pub struct BBox {
    pub x1: f32,
    pub y1: f32,
    pub x2: f32,
    pub y2: f32,
    pub prob: f32,
}

2.6 Draw Output Pictures

We will add a method to input a picture and an array of bounding boxes in response to the output picture:

pub fn overlay(img: &DynamicImage, bboxes: &Vec<BBox>) -> DynamicImage

There’s not much change here, just a response to a picture instead of saving a file:

//Let's clone the input image
let mut output_image = img.clone();

//Iterate through all bounding boxes
for bbox in bboxes {
    //Create a `Rect` from the bounding box.
    let rect = Rect::at(bbox.x1 as i32, bbox.y1 as i32)
        .of_size((bbox.x2 - bbox.x1) as u32, (bbox.y2 - bbox.y1) as u32);

    //Draw a green line around the bounding box
    draw_hollow_rect_mut(&mut output_image, rect, LINE_COLOUR);
}

output_image

OK, we have completed our Mtcnn structure and method! Can we go further? Yes, absolutely! But for now, I think that’s what we need. We have encapsulated the behavior and created several functions that are very useful.

3. New main method

Instead of using it as a command-line program, we use it as a self-hosted Web application. Because we no longer have input and output files, we need to change the parameters required by the application.
I think the only parameter we should get initially is the listening address, and even then we should use reasonable defaults. So let’s make this very small demo with the help of structopt:

#[derive(StructOpt)]
struct Opt {
    #[structopt(
        short = "l",
        long = "listen",
        help = "Listen Address",
        default_value = "127.0.0.1:8000"
    )]
    listen: String,
}

3.1 Log Framework

Actix Web uses log crate to display errors and debug messages.
Let’s use log instead of println!. I like to use pretty_env_logger because it prints different levels into different colors, and we can use useful timestamps.
Pretty_env_logger still uses environment variables. Let’s set the environment variable RUST_LOG and start our logger.

//Set the `RUST_LOG` var if none is provided
if env::var("RUST_LOG").is_err() {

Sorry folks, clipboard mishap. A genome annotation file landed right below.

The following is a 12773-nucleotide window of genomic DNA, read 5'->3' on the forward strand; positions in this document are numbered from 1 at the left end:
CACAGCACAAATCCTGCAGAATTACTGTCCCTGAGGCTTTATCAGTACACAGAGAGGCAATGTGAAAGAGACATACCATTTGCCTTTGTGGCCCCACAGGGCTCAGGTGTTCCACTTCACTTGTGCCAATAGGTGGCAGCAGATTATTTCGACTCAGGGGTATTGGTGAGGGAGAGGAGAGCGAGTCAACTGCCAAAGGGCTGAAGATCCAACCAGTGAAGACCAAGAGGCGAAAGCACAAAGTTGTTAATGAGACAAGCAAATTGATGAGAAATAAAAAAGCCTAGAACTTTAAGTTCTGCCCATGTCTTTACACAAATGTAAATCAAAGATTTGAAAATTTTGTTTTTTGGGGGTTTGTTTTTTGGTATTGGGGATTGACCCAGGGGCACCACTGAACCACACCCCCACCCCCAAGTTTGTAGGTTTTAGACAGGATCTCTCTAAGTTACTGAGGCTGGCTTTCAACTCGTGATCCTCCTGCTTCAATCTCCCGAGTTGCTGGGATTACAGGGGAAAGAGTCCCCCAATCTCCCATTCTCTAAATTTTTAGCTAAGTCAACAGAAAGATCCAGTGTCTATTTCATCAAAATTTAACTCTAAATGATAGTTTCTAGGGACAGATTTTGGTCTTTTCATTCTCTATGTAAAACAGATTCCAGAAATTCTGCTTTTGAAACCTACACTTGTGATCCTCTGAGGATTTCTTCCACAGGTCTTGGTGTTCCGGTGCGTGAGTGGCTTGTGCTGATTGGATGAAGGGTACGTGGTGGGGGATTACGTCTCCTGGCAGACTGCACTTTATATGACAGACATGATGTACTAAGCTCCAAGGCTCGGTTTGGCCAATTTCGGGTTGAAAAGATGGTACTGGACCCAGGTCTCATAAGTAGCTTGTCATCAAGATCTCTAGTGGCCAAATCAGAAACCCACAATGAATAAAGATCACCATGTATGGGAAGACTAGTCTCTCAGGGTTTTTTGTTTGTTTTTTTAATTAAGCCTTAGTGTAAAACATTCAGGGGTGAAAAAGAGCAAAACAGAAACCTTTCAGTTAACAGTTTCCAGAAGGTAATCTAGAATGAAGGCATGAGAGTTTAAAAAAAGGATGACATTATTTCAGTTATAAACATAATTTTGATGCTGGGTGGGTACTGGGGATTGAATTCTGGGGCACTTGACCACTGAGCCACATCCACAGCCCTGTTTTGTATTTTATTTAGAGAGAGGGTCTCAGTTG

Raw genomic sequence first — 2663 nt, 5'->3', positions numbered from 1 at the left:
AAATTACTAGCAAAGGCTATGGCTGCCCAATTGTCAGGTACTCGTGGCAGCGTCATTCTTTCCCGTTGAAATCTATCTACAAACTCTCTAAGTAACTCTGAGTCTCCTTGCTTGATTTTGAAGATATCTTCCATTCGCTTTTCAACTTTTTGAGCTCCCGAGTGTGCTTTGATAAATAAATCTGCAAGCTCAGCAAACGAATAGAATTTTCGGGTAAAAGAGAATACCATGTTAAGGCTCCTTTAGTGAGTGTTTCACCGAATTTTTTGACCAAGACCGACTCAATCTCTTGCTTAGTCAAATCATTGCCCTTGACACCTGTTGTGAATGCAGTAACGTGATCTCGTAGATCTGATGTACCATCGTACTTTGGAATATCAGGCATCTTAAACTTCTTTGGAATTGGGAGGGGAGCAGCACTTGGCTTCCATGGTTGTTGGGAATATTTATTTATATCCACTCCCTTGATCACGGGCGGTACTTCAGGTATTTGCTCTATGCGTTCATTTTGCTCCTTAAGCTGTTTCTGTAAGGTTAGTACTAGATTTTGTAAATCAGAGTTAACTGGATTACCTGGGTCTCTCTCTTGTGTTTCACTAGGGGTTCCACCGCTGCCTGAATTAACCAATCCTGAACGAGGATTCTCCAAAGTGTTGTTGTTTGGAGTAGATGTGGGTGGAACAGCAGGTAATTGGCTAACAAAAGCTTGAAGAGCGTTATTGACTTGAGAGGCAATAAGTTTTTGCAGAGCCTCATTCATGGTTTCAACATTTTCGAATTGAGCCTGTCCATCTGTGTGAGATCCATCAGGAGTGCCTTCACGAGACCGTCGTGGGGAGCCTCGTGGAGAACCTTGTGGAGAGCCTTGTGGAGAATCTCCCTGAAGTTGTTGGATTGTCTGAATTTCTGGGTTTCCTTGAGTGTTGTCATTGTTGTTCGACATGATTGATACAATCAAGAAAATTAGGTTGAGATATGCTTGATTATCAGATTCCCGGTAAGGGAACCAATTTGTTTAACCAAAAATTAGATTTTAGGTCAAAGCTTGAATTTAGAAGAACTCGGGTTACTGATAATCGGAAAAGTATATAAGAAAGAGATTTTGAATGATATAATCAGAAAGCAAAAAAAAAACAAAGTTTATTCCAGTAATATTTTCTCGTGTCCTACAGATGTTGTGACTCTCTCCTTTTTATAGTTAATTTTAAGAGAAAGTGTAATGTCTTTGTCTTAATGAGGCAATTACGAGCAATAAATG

env::set_var("RUST_LOG", "mtcnn=DEBUG,actix_web=DEBUG");
}

//Create a timestamped logger
pretty_env_logger::init_timed();

This sets up DEBUG level logs for our app and Actix web, but allows us to change the log level through environment variables.

IV. Actix and State

We need to pass some states to Actix for use: the Mtcnn structure and the run method. You can provide Actix by passing state in a variety of ways, but the simplest method should be the App:: data method. When we are entering a multithreaded world, we will have to consider Send/Sync.

Okay, so how do we share data between threads? Well, as a first step, I’ll look at std:: sync. Since we know that the run function of mtcnn does not need a variable reference, but only a variable self reference, we can wrap it in Arc. Mutex may also be required if we have to use variable references, but this can be avoided if we use the main branch of tensorflow-rust.

So let’s create an Arc:

let mtcnn = Arc::new(Mtcnn::new()?);

Now you can instantiate the service:

HttpServer::new(move || {
    App::new()
        //Add in our mtcnn struct, we clone the reference for each worker thread
        .data(mtcnn.clone())
        //Add in a logger to see the requests coming through
        .wrap(middleware::Logger::default())
        // Add in some routes here
        .service(
            ...
        )
})
.bind(&opt.listen)? // Use the listener from the command arguments
.run()

Summarize what we have accomplished:

  • First, build an HttpServer
  • This requires a closure to return to App. This App is instantiated for threads running on each HTTP server